Dean dela Paz is an investment banker. He is a consultant in the fields of finance and banking and has packaged some of the most prolific public offerings in the Exchanges. He is a member of the Executive Committee and sits in the Board of one of the oldest financial institutions in the country. He is likewise an energy consultant having served on the Boards of several foreign-owned independent power producers and as CEO of a local energy provider.

He is currently the Program Director for Finance in a UK-based educational institution where he also teaches Finance, Business Policy and Strategic Management. A business columnist for the last fifteen years, he first wrote for BusinessWorld under the late-Raul Locsin and then as a regular columnist for the Business Mirror and GMANews TV. He also co-authored a book and policy paper on energy toolkits for a Washington- based non-government organization. He likewise co-authored and edited a book on management.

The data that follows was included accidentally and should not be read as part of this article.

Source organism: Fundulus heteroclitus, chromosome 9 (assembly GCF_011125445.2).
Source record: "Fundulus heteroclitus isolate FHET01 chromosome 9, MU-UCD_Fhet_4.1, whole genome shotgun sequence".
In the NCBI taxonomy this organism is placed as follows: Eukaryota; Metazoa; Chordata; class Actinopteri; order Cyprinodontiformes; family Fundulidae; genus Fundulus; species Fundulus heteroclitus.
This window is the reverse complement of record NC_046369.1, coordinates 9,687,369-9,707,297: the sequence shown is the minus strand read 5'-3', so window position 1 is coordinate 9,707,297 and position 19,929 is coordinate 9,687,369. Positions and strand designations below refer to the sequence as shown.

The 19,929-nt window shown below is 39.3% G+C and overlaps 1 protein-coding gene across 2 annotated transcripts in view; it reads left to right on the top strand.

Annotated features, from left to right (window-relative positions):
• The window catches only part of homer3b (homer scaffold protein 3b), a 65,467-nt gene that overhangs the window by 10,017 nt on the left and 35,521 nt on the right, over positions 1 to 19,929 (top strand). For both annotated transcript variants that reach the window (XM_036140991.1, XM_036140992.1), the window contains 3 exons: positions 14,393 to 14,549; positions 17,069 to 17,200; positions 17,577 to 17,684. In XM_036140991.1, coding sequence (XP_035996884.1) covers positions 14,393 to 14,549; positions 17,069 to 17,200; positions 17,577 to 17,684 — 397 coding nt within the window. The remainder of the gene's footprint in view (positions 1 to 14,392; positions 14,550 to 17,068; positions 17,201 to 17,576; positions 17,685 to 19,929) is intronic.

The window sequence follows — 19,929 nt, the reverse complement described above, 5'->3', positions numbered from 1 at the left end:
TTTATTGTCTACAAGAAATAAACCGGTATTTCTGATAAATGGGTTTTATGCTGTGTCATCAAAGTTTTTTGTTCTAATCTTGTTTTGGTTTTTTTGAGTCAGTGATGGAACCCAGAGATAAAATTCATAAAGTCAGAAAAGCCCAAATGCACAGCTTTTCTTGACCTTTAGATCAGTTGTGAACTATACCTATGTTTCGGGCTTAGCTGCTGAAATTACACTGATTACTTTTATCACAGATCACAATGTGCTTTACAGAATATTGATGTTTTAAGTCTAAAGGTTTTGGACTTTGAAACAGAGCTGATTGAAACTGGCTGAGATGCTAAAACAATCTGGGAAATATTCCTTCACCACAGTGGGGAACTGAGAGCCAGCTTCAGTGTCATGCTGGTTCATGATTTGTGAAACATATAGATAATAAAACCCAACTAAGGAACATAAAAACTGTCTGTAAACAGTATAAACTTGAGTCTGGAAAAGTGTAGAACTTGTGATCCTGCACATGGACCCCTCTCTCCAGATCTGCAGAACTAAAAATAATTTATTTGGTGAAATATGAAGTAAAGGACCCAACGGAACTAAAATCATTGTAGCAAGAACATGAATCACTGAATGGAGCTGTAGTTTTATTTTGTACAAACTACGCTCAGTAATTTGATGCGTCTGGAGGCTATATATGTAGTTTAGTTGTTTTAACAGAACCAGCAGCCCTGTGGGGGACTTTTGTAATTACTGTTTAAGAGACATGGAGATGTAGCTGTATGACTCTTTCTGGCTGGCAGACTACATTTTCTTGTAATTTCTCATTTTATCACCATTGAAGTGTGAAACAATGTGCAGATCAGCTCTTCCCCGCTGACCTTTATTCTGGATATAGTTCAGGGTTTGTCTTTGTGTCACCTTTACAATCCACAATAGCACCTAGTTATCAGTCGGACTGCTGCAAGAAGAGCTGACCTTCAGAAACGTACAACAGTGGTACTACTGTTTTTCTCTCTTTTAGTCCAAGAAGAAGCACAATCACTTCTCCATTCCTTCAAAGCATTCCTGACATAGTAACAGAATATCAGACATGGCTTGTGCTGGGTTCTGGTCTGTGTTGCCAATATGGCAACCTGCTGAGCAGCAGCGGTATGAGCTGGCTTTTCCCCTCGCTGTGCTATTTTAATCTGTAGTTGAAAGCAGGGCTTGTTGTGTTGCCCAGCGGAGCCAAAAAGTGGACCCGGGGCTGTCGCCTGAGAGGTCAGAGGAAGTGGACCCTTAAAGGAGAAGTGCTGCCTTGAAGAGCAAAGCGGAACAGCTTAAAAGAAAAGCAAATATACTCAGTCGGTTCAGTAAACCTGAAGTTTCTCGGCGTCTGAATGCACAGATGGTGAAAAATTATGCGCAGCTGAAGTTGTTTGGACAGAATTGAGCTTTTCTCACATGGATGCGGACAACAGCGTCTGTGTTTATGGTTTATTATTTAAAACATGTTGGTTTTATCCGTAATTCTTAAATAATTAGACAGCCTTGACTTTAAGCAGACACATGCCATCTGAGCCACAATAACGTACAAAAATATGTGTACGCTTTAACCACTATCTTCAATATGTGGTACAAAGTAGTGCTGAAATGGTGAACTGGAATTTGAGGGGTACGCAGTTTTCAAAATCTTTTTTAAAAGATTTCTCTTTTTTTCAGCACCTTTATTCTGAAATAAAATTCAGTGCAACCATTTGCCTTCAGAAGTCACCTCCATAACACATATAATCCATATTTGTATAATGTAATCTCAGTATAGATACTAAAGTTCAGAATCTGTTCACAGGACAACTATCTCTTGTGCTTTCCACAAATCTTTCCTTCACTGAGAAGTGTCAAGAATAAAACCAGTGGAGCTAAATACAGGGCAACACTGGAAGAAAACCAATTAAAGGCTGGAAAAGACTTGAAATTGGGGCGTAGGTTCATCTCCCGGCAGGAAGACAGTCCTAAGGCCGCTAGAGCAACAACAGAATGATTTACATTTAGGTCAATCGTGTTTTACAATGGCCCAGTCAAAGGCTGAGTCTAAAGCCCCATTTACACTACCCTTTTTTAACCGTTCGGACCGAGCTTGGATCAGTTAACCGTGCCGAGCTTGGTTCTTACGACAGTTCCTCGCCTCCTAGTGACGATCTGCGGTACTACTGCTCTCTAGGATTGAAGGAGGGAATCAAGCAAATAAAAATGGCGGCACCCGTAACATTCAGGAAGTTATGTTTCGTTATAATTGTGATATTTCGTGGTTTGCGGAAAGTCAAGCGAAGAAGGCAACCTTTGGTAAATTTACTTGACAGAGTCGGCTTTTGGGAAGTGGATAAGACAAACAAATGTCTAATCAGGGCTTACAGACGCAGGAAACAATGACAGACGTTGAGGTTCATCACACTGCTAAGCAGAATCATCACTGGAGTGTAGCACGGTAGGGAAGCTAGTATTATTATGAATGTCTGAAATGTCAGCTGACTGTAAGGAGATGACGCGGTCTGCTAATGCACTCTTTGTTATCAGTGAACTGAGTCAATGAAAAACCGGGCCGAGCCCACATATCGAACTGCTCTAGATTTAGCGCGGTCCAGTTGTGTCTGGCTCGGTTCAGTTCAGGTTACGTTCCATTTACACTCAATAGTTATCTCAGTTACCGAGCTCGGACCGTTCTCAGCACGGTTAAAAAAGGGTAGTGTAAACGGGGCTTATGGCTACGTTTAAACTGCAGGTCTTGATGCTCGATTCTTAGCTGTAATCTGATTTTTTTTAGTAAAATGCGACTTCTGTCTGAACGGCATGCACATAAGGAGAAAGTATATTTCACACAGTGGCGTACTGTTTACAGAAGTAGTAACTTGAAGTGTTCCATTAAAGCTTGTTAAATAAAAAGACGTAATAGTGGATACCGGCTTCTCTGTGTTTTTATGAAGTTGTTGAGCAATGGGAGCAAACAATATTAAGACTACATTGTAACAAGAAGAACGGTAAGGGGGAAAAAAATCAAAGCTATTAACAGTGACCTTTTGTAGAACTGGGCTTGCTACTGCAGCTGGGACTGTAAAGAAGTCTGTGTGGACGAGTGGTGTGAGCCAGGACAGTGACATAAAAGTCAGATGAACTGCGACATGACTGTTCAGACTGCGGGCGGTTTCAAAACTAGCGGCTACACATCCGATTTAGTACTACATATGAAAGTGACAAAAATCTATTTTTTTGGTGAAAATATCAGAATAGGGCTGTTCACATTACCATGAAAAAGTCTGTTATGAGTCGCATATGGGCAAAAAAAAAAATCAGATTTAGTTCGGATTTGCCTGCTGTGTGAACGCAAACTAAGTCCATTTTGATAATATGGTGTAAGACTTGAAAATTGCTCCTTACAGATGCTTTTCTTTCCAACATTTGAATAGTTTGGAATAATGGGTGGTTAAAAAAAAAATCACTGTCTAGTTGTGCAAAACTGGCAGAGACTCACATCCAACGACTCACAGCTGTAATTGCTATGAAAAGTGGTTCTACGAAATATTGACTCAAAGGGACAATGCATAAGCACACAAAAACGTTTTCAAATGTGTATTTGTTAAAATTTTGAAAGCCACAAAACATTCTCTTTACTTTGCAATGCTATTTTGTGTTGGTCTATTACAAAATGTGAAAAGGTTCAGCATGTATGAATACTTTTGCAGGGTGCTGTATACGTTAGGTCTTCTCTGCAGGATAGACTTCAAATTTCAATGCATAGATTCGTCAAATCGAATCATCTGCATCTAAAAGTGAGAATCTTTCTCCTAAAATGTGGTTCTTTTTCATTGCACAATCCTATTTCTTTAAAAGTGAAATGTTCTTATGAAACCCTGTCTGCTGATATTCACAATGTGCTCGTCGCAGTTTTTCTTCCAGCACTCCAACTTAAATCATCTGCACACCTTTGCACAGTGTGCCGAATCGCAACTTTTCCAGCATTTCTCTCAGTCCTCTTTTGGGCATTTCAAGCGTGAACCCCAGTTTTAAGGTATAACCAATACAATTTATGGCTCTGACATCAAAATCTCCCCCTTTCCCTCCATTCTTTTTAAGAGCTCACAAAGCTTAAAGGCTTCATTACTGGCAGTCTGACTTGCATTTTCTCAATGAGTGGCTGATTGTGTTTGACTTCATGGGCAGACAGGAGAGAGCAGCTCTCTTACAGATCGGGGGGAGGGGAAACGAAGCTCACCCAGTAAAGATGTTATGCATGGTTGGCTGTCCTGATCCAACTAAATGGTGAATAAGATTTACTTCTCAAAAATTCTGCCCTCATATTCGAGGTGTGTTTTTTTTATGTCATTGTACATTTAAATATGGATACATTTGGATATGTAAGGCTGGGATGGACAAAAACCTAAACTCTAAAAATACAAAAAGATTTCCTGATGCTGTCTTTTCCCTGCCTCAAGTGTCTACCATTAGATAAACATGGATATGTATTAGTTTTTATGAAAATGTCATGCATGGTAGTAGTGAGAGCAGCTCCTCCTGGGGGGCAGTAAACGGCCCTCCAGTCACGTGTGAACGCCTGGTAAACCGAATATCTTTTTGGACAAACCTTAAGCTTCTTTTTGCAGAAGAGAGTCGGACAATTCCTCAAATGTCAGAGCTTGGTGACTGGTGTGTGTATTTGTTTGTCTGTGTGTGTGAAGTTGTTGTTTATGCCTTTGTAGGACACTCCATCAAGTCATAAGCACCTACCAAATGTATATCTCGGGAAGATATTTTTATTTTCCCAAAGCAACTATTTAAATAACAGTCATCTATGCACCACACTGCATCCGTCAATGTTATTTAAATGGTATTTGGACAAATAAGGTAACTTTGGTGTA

1. manuelbuencamino

    The rise of the peso is a cause for concern. But who is in charge of monetary policy, the BSP or the administration?

    What else can government do besides providing infrastructure, peace and order, minimizing corruption, and giving investment incentives? Maybe it’s not happening fast enough but it’s happening.

    Right now our dependence on foreign investment is not as great as it used to be. We have billionaire businessmen now. So why do they not invest in manufacturing? Why do they put their money in real estate and financial services, in media and public utilities, in extractive industries, and in mergers and acquisitions? What can the government do to push them to put their money in businesses that actually produce goods, goods that use our mineral wealth?